It takes a rare film that can make me shed a tear, but A Very Long Engagement managed with ease to make me do a little weep. To put this revelation in context, Titanic only nearly moistened my tear ducts. However, Jean-Pierre Jeunet's wartime romance is far from a bog-standard 'weepy', that would be far too straight forward for him. This absolute cinematic dreamboat tells the tale of Mathilde (played by the ridiculously beautiful Audrey Tautou) who is determined to find her fiance, Manech, who's been missing since he was drafted to fight in the first world war.
Despite all the odds, she just knows he is still alive. So, using her lame leg to garner sympathy, she hires a private detective, and the two go about exploring every tiny possibility and any lead to find out what has happened. She discovers that Manech was one of five soldiers condemned for self-mutilation, which he did in attempt to return to her sooner. She learns several inconclusive accounts of his fate from fellow soldiers in the Bingo Crepuscule trench. As the plot thickens, we are treated to a series of deliriously lovely flashbacks which shows just how she and Manech met and fell in love.
As well as being a romantic film, it is really quite war-heavy and graphic, and at several points I had to shield my eyes! The all-too-realistic portrayal of the horrors of war ensures that this film never verges on being too saccharine-sweet or twee. The regular revelations of character's little quirks has become something of a trademark for Jeunet, and this includes gems such as her aunt saying 'Doggie fart, gladdens the heart!' every time their dog lets rip, Manech constantly engraving M.M.M. (Manech Aime Mathilde) wherever opportunity strikes, and Mathilde setting herself little challenges, for example 'If I don't break the peel, Manech is alive'.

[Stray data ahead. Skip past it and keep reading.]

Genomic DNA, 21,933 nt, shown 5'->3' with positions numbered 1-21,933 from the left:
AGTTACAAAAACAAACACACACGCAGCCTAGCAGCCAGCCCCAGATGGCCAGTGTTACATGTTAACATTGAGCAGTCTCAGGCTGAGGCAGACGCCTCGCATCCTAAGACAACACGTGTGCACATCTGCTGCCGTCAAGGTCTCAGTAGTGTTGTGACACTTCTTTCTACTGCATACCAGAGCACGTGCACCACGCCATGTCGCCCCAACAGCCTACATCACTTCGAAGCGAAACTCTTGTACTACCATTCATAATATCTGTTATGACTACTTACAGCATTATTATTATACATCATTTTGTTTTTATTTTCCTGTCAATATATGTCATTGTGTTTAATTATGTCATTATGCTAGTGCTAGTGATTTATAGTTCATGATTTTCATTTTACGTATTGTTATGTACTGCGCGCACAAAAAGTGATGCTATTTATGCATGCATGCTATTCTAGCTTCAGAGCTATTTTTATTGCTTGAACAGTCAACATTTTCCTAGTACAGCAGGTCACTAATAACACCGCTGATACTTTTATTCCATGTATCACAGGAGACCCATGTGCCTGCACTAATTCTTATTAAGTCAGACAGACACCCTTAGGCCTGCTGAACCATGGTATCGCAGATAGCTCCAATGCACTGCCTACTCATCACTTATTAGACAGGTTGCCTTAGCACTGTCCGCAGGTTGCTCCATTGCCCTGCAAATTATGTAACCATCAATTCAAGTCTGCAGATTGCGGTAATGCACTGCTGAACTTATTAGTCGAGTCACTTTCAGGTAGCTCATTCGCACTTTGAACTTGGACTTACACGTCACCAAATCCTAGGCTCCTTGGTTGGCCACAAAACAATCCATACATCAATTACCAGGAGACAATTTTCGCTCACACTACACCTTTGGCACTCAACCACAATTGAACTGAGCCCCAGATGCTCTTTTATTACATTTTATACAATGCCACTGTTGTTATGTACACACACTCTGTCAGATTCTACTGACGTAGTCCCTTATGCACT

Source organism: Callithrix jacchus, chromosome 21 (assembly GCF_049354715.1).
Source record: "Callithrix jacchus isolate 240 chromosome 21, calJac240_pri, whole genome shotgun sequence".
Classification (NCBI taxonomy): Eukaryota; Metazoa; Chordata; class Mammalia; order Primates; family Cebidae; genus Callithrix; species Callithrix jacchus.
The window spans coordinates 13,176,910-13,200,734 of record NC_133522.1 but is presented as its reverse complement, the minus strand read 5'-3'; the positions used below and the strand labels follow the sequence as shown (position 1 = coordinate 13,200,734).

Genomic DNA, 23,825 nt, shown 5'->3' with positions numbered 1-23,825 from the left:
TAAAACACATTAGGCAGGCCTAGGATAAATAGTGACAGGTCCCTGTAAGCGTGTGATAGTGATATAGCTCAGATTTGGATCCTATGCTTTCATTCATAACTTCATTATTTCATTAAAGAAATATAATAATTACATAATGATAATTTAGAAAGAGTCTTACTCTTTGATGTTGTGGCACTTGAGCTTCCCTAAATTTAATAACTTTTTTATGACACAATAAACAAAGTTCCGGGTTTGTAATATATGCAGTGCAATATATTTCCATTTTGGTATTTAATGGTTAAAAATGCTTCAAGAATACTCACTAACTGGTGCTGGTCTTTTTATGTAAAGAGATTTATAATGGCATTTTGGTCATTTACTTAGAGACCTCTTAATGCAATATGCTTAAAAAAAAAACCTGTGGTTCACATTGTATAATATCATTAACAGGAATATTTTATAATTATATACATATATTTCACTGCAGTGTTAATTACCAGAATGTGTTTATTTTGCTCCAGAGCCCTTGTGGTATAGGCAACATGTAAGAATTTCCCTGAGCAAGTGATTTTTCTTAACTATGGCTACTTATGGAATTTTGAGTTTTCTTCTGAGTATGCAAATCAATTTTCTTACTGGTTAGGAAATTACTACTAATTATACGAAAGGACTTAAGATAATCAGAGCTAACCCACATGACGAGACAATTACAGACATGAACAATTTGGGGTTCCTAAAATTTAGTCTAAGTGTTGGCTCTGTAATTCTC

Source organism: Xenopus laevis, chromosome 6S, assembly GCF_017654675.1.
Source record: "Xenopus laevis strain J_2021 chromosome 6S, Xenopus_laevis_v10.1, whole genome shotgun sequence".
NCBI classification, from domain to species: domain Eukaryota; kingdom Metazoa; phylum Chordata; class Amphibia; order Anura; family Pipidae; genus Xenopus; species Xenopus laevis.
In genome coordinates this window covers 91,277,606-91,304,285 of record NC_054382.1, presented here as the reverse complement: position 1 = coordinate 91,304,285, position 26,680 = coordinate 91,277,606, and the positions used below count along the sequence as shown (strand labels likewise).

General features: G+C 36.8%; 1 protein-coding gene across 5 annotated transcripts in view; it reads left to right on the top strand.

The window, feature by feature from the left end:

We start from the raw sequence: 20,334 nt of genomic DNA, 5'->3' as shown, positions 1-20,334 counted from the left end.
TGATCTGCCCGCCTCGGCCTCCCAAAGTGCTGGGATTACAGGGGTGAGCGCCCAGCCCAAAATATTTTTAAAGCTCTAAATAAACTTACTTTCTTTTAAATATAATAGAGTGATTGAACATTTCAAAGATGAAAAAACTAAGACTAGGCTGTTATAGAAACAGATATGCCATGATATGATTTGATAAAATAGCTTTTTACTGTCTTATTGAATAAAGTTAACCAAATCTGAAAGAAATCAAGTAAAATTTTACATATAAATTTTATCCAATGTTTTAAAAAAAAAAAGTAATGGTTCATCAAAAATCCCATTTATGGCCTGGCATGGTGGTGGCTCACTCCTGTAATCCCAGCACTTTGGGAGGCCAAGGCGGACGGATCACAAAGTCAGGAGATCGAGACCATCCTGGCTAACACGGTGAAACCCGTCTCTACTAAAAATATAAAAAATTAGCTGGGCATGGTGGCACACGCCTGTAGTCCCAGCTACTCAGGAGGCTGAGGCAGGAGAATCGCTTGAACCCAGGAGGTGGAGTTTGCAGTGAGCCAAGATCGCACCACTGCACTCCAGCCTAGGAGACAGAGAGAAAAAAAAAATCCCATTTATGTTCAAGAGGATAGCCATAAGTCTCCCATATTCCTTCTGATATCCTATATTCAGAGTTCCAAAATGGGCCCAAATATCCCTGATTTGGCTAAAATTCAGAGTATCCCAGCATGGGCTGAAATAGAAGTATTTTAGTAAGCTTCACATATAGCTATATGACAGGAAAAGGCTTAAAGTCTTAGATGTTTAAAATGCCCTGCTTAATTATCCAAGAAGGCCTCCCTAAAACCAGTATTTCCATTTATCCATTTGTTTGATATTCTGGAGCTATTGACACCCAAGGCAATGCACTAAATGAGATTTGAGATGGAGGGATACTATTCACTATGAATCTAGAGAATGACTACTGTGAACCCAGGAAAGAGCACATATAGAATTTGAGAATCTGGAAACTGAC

Die-hard fans of Jeunet's work will recognise several of the cast members that he loves to re-use, in particular Dominique Pinon and, of course, Tautou. The very handsome and incredibly French-looking Gaspard Ulliel is wonderful in this as the lovelorn and traumatised Manech, and Marion Cotillard puts in a brief yet very impressive cameo as the murderous Tina Lombardi. The director's ever-present surrealist feel manifests itself in the creative death scenes (look out for the annihilation-by-mirror and Lombardi's brilliant spectacles to gun pulley-contraption) not to mention a certain barman's fully functional wooden hand!
I shan't ruin the ending for you, but I will say that I honestly didn't breathe for about five minutes, it was so tense! As the film came to a conclusion, I definitely had to pull that old 'oh, just something in my eye...' excuse. And as testament to the universal appeal of this outright masterpiece, even my parents - who thought Amelie was 'a bit whimsical' and Pan's Labyrinth 'not very realistic' - absolutely loved it. At two and a half hours, it is A Very Long Film, but if you sat through Titanic or Atonement you can sit through this - it's much better!